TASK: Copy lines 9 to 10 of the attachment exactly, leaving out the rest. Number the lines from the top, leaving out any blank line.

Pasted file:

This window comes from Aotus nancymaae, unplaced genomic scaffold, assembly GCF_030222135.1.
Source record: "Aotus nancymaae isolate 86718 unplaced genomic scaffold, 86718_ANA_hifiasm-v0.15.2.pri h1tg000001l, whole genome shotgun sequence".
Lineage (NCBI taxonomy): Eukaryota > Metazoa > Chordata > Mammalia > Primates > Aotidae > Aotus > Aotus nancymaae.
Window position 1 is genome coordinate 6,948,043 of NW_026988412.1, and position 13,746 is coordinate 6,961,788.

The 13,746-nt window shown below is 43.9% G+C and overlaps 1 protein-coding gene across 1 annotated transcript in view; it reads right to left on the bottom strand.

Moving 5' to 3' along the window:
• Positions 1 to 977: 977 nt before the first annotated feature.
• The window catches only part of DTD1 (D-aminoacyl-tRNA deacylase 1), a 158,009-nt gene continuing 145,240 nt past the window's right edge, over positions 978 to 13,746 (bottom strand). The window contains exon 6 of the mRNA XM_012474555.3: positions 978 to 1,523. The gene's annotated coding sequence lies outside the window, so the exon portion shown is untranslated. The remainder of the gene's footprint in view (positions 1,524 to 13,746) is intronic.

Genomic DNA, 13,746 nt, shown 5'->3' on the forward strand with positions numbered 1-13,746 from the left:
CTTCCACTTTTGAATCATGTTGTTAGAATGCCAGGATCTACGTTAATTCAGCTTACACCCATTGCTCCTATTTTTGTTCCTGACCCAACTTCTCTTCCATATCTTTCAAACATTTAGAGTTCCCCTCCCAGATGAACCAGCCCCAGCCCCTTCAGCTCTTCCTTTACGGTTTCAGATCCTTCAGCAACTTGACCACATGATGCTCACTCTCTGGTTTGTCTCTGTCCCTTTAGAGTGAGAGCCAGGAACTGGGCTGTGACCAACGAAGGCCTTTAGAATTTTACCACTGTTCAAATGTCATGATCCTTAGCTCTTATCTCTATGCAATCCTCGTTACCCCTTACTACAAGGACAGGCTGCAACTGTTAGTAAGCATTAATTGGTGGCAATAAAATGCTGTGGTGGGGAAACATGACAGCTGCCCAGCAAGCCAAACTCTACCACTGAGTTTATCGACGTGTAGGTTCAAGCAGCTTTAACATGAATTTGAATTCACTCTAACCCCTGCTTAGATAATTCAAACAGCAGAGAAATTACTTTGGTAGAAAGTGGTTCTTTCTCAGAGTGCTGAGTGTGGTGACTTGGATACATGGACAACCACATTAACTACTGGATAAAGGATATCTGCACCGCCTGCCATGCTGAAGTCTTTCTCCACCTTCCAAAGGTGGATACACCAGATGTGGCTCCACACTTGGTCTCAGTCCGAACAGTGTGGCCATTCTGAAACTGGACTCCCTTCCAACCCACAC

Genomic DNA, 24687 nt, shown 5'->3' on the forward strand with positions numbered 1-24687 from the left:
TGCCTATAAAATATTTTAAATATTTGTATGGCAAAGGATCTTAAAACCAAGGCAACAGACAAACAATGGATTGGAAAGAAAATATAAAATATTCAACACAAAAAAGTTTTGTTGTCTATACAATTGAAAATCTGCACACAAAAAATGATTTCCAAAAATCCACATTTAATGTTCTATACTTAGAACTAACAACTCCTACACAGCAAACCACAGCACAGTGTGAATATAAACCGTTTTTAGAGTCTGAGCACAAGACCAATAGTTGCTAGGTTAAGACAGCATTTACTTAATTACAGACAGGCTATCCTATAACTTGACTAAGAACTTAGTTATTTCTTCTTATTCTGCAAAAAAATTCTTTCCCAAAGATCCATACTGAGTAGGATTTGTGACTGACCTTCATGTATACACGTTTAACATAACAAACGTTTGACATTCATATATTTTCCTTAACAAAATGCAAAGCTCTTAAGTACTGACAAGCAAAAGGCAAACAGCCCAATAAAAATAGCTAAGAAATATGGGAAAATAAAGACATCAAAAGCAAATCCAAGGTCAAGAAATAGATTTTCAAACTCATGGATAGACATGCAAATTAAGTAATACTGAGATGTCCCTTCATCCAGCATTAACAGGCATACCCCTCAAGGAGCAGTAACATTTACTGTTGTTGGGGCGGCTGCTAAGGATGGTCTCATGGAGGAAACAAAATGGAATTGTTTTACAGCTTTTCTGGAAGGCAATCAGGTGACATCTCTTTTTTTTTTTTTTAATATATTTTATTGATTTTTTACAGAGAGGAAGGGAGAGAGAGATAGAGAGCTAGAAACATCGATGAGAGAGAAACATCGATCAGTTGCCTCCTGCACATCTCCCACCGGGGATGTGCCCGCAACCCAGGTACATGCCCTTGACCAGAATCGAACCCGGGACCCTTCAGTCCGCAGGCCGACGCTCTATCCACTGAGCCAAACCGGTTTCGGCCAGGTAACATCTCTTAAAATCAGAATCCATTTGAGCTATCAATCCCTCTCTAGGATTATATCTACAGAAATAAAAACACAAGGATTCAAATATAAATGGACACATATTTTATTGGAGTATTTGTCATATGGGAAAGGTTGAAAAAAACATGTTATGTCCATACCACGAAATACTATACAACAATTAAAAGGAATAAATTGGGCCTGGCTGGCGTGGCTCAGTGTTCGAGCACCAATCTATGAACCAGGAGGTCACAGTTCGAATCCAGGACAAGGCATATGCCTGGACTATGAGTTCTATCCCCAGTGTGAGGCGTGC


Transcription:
Genomic DNA, 13,746 nt, shown 5'->3' on the forward strand with positions numbered 1-13,746 from the left:
CTTCCACTTTTGAATCATGTTGTTAGAATGCCAGGATCTACGTTAATTCAGCTTACACCCATTGCTCCTATTTTTGTTCCTGACCCAACTTCTCTTCCATATCTTTCAAACATTTAGAGTTCCCCTCCCAGATGAACCAGCCCCAGCCCCTTCAGCTCTTCCTTTACGGTTTCAGATCCTTCAGCAACTTGACCACATGATGCTCACTCTCTGGTTTGTCTCTGTCCCTTTAGAGTGAGAGCCAGGAACTGGGCTGTGACCAACGAAGGCCTTTAGAATTTTACCACTGTTCAAATGTCATGATCCTTAGCTCTTATCTCTATGCAATCCTCGTTACCCCTTACTACAAGGACAGGCTGCAACTGTTAGTAAGCATTAATTGGTGGCAATAAAATGCTGTGGTGGGGAAACATGACAGCTGCCCAGCAAGCCAAACTCTACCACTGAGTTTATCGACGTGTAGGTTCAAGCAGCTTTAACATGAATTTGAATTCACTCTAACCCCTGCTTAGATAATTCAAACAGCAGAGAAATTACTTTGGTAGAAAGTGGTTCTTTCTCAGAGTGCTGAGTGTGGTGACTTGGATACATGGACAACCACATTAACTACTGGATAAAGGATATCTGCACCGCCTGCCATGCTGAAGTCTTTCTCCACCTTCCAAAGGTGGATACACCAGATGTGGCTCCACACTTGGTCTCAGTCCGAACAGTGTGGCCATTCTGAAACTGGACTCCCTTCCAACCCACAC